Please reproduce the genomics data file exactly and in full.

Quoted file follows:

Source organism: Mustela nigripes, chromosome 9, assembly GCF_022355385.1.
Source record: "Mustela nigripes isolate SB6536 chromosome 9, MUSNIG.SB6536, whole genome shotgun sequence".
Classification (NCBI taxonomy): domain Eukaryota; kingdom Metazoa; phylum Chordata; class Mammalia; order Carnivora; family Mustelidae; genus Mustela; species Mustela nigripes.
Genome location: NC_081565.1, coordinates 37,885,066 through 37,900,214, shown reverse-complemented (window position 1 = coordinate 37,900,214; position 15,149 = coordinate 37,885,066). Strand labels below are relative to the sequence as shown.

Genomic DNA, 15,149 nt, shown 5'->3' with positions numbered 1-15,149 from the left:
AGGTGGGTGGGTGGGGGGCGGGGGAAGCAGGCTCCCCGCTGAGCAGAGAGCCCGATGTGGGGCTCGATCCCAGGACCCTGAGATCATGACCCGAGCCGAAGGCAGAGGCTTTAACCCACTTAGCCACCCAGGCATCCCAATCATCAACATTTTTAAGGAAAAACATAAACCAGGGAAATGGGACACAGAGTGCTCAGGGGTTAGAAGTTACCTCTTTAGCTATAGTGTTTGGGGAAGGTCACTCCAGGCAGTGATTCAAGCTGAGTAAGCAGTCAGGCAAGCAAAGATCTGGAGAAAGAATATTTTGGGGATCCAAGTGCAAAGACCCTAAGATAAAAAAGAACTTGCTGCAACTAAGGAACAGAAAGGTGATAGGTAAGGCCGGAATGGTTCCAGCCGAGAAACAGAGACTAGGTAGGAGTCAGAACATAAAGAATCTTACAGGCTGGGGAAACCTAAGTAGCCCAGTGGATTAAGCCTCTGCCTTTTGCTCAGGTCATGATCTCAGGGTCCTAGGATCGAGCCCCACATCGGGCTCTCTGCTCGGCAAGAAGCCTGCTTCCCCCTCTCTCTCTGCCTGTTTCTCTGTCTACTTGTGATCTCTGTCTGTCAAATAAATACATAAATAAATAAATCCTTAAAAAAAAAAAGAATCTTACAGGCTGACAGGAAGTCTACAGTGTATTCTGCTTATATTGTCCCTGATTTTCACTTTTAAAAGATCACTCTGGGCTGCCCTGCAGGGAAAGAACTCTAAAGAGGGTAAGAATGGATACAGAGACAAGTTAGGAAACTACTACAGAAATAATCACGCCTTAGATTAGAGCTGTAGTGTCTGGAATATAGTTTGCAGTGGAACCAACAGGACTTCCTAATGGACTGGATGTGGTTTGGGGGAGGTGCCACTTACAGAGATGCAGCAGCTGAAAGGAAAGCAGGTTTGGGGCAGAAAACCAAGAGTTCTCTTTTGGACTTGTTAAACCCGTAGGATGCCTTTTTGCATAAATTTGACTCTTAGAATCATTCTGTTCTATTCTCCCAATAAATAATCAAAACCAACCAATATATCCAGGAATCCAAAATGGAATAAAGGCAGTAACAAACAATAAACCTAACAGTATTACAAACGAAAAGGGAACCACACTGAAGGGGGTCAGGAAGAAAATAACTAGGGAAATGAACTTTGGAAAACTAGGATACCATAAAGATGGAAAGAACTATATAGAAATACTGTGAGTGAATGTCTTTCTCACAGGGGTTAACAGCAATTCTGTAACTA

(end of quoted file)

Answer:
Source organism: Mustela nigripes, chromosome 9, assembly GCF_022355385.1.
Source record: "Mustela nigripes isolate SB6536 chromosome 9, MUSNIG.SB6536, whole genome shotgun sequence".
Classification (NCBI taxonomy): domain Eukaryota; kingdom Metazoa; phylum Chordata; class Mammalia; order Carnivora; family Mustelidae; genus Mustela; species Mustela nigripes.
Genome location: NC_081565.1, coordinates 37,885,066 through 37,900,214, shown reverse-complemented (window position 1 = coordinate 37,900,214; position 15,149 = coordinate 37,885,066). Strand labels below are relative to the sequence as shown.

Genomic DNA, 15,149 nt, shown 5'->3' with positions numbered 1-15,149 from the left:
AGGTGGGTGGGTGGGGGGCGGGGGAAGCAGGCTCCCCGCTGAGCAGAGAGCCCGATGTGGGGCTCGATCCCAGGACCCTGAGATCATGACCCGAGCCGAAGGCAGAGGCTTTAACCCACTTAGCCACCCAGGCATCCCAATCATCAACATTTTTAAGGAAAAACATAAACCAGGGAAATGGGACACAGAGTGCTCAGGGGTTAGAAGTTACCTCTTTAGCTATAGTGTTTGGGGAAGGTCACTCCAGGCAGTGATTCAAGCTGAGTAAGCAGTCAGGCAAGCAAAGATCTGGAGAAAGAATATTTTGGGGATCCAAGTGCAAAGACCCTAAGATAAAAAAGAACTTGCTGCAACTAAGGAACAGAAAGGTGATAGGTAAGGCCGGAATGGTTCCAGCCGAGAAACAGAGACTAGGTAGGAGTCAGAACATAAAGAATCTTACAGGCTGGGGAAACCTAAGTAGCCCAGTGGATTAAGCCTCTGCCTTTTGCTCAGGTCATGATCTCAGGGTCCTAGGATCGAGCCCCACATCGGGCTCTCTGCTCGGCAAGAAGCCTGCTTCCCCCTCTCTCTCTGCCTGTTTCTCTGTCTACTTGTGATCTCTGTCTGTCAAATAAATACATAAATAAATAAATCCTTAAAAAAAAAAAGAATCTTACAGGCTGACAGGAAGTCTACAGTGTATTCTGCTTATATTGTCCCTGATTTTCACTTTTAAAAGATCACTCTGGGCTGCCCTGCAGGGAAAGAACTCTAAAGAGGGTAAGAATGGATACAGAGACAAGTTAGGAAACTACTACAGAAATAATCACGCCTTAGATTAGAGCTGTAGTGTCTGGAATATAGTTTGCAGTGGAACCAACAGGACTTCCTAATGGACTGGATGTGGTTTGGGGGAGGTGCCACTTACAGAGATGCAGCAGCTGAAAGGAAAGCAGGTTTGGGGCAGAAAACCAAGAGTTCTCTTTTGGACTTGTTAAACCCGTAGGATGCCTTTTTGCATAAATTTGACTCTTAGAATCATTCTGTTCTATTCTCCCAATAAATAATCAAAACCAACCAATATATCCAGGAATCCAAAATGGAATAAAGGCAGTAACAAACAATAAACCTAACAGTATTACAAACGAAAAGGGAACCACACTGAAGGGGGTCAGGAAGAAAATAACTAGGGAAATGAACTTTGGAAAACTAGGATACCATAAAGATGGAAAGAACTATATAGAAATACTGTGAGTGAATGTCTTTCTCACAGGGGTTAACAGCAATTCTGTAACTA